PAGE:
Ownership models for farming businesses have changed over the years. Transfer of ownership within families from one generation to the next is a traditional model but not available to everyone. For those without family in farming, it can mean that growth and wealth creation can stall without careful planning. Even with family in farming, given the amount of capital tied up in farming businesses today, executing family succession needs to be well thought out especially if there is a desire for farms to stay in the family and provide for non-farming family members in some way.
This has been made more difficult as we experienced assets values increasing aggressively over the past 20 years in the core agricultural industries and these have not always been directly linked to increased income or profitability on farm. It has become very challenging to save or increase your asset base to the point where you are in a position to purchase a farm of scale on your own. Naturally when a market evolves like that new vehicles for ownership are explored and hence equity partnerships were created.
Given there is a wide spectrum of people involved in agriculture at various ages and stages, Equity Partnerships can be a good way for:
- Sharemilkers and managers who have built some wealth and need to partner up to make that first step into farm ownership.
- Farm owners who want to grow their business and see that an investment in a larger property is opportunity to move forward.
- Farmers to retire but remain involved in the industry and see their business continuing with a sound succession plan in place.
- Allow people to have an agricultural investment without requiring the on farm day to day operational skills.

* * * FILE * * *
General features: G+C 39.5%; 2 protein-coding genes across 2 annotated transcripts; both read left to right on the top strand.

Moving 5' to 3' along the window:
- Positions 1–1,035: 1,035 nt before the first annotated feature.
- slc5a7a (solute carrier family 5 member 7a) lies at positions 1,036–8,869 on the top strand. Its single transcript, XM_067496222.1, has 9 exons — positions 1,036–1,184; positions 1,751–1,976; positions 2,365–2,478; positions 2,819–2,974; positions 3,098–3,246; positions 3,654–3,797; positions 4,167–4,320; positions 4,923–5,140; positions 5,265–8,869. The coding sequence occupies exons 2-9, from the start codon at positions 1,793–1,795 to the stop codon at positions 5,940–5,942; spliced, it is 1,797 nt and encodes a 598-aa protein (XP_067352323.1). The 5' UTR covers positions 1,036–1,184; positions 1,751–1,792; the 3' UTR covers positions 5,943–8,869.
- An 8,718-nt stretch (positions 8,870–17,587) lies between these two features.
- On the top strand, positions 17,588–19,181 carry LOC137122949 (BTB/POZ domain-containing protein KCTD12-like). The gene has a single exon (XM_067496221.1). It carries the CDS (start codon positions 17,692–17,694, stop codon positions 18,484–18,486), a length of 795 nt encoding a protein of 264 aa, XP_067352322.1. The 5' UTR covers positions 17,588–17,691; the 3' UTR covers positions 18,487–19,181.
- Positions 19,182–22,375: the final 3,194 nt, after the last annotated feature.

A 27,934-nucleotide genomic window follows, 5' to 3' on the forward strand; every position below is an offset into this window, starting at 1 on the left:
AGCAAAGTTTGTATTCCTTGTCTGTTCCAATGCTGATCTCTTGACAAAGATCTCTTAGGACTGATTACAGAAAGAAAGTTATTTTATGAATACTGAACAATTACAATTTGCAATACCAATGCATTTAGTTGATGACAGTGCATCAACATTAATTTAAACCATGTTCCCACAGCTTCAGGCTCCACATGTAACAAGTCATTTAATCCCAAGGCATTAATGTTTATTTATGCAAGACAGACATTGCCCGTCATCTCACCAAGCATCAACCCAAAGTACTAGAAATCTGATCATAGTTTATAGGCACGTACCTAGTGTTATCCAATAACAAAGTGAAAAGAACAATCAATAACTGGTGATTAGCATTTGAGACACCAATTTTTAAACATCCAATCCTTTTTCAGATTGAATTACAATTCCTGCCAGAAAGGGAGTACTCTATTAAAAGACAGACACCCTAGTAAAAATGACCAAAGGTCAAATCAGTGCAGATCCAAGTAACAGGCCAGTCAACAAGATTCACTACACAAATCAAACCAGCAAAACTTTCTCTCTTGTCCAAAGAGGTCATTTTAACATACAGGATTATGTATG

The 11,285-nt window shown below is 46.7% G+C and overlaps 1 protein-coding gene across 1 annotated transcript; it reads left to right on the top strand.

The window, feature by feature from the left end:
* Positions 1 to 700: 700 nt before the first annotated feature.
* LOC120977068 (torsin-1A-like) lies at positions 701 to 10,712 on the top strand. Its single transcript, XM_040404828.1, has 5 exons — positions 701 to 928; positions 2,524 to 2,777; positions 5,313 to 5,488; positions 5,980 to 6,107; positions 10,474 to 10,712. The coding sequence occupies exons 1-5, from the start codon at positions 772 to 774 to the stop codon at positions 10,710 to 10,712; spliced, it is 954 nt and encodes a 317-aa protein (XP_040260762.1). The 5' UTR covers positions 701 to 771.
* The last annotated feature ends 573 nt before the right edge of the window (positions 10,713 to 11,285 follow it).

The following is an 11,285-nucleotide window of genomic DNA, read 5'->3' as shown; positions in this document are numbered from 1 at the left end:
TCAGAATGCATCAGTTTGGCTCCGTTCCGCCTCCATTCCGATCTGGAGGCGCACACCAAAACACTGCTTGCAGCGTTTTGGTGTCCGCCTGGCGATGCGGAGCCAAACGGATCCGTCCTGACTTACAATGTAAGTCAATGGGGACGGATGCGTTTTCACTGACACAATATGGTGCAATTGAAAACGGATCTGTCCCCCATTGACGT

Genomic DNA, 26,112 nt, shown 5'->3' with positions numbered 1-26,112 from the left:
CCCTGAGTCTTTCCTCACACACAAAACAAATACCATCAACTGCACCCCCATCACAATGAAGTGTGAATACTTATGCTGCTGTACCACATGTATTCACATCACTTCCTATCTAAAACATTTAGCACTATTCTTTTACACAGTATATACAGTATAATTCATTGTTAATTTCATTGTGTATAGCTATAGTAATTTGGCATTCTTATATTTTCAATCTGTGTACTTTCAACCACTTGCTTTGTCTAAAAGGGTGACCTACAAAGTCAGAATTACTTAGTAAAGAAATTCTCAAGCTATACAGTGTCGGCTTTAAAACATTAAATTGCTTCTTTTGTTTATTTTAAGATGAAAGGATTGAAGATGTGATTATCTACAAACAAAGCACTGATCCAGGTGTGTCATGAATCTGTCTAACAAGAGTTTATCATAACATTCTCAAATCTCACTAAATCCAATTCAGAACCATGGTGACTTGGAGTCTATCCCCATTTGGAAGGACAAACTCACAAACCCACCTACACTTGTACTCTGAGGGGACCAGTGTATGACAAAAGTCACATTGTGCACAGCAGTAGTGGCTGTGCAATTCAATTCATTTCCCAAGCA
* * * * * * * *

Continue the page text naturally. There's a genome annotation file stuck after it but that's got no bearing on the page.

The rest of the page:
What is an equity partnership?
- A group of Individuals who pool their capital, skills and resources with others in order to gain an ownership interest in a property/business.
- The ownership entity is typically a Limited Partnership or a Company. This entity owns all key farming assets – Land, Livestock, plant and machinery, (supply shares – if needed depending on the agricultural industry).
- Ownership is determined by the amount of capital contributed at the outset of the partnership.
- Usually there will also be a component of bank debt as the equity partnership borrows funds to purchase the farm.
- Often one of the investors is the operator known as the equity manager. This gives that person/couple the opportunity to get into farm ownership and provides the other investors certainty around the day to day operations. An individual employment contract is put in place outlining roles and responsibilities.
- A governance team or board is recommended to ensure all aspects of the business are managed appropriately, all investors are fully informed and all are held accountable for roles within the business.
- A comprehensive shareholders or partnership agreement is needed which covers such things as entry, exit and sunset clause, authority to make commitments, voting rights, meetings, reporting standards etc.
Keys to success:
- Essential that all investors have aligned needs and goals from the equity partnership – this is a key part that needs to be deeply explored prior to entering into an equity partnership.
- All roles within the business need to be agreed with strong governance a key to ongoing success.
- All meaningful work needs to be rewarded and remunerated otherwise this can create frustration and division within the partners.
- Choose partners wisely – as mentioned alignment of needs and goals are essential but also everyone needs to be able to build strong relationships and work together through the highs and lows that any business experiences.
What are the benefits for equity partners?
- Pool capital.
- Share the risk.
- Leverage specialist skills and/or capital assets.
- Improve business performance with efficiencies of scale.
How would you go about it?
Often individuals who already know each other agree to set up an equity partnership. Your individual network is an obvious place to start, think about industry professionals who may be able to connect you with potential partners.
Contact us if you want to explore the possibility of an equity partnership further. We can meet with you to analyse what would work best for you to achieve your goals, liaise with other specialists on your behalf and prepare the appropriate key documentation.
Article by Nick Lawn